White Actors No Longer Voicing Cartoons of Color
Another bow to the inevitable.
Slash Film (“‘The Simpsons’ Won’t Have Have White Actors Voice Characters of Color Anymore, Mike Henry No Longer Voicing Cleveland Brown on ‘Family Guy’“):
Back at the beginning of the year, Hank Azaria decided to vacate the role of convenience store owner Apu on The Simpsons after the character became embroiled in controversy for not just encouraging stereotypes of Indian characters, but for being voiced by an actor who was white. Now The Simpsons will be following suit across the board by no longer having white actors voice any characters of color from here on out.
The Simpsons isn’t the only FOX animated series making changes with how they cast characters of color. Family Guy voice actor Mike Henry will be walking away from voicing the role of Cleveland Brown, a character he has played since the beginning of the series back in 1999.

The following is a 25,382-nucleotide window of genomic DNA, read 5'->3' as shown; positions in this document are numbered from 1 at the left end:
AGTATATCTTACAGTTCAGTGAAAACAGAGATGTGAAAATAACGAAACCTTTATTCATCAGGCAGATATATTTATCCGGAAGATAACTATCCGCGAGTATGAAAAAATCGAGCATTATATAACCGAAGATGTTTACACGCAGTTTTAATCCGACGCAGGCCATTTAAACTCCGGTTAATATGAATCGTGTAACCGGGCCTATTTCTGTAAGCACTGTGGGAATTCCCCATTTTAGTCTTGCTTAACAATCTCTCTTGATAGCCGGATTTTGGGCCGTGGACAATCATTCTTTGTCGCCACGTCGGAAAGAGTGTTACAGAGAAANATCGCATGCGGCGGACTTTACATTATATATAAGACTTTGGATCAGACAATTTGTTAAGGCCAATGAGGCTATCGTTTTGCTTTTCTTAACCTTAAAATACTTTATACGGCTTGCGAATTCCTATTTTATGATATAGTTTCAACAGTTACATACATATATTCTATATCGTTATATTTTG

TV Line has word direct from FOX about The Simpsons new policy in casting characters for the show. The network made a brief statement saying simply, “Moving forward, The Simpsons will no longer have white actors voice non-white characters.”
This decision will result in several changes on the show. For example, Hank Azaria has also been voicing the Black character Carlton Carlson, and Harry Shearer has lent his voice to Dr. Julius M. Hibbert, another Black character on the show. Tress MacNeille has also voiced Dr. Hibbert’s wife Bernice and Apu’s wife Manjula, along with the Asian character Cookie Kwan. That will no longer be the case with The Simpsons’ new policy on characters of color. It’s not clear how soon the show might find replacement actors to voice those characters, especially since they don’t appear very often.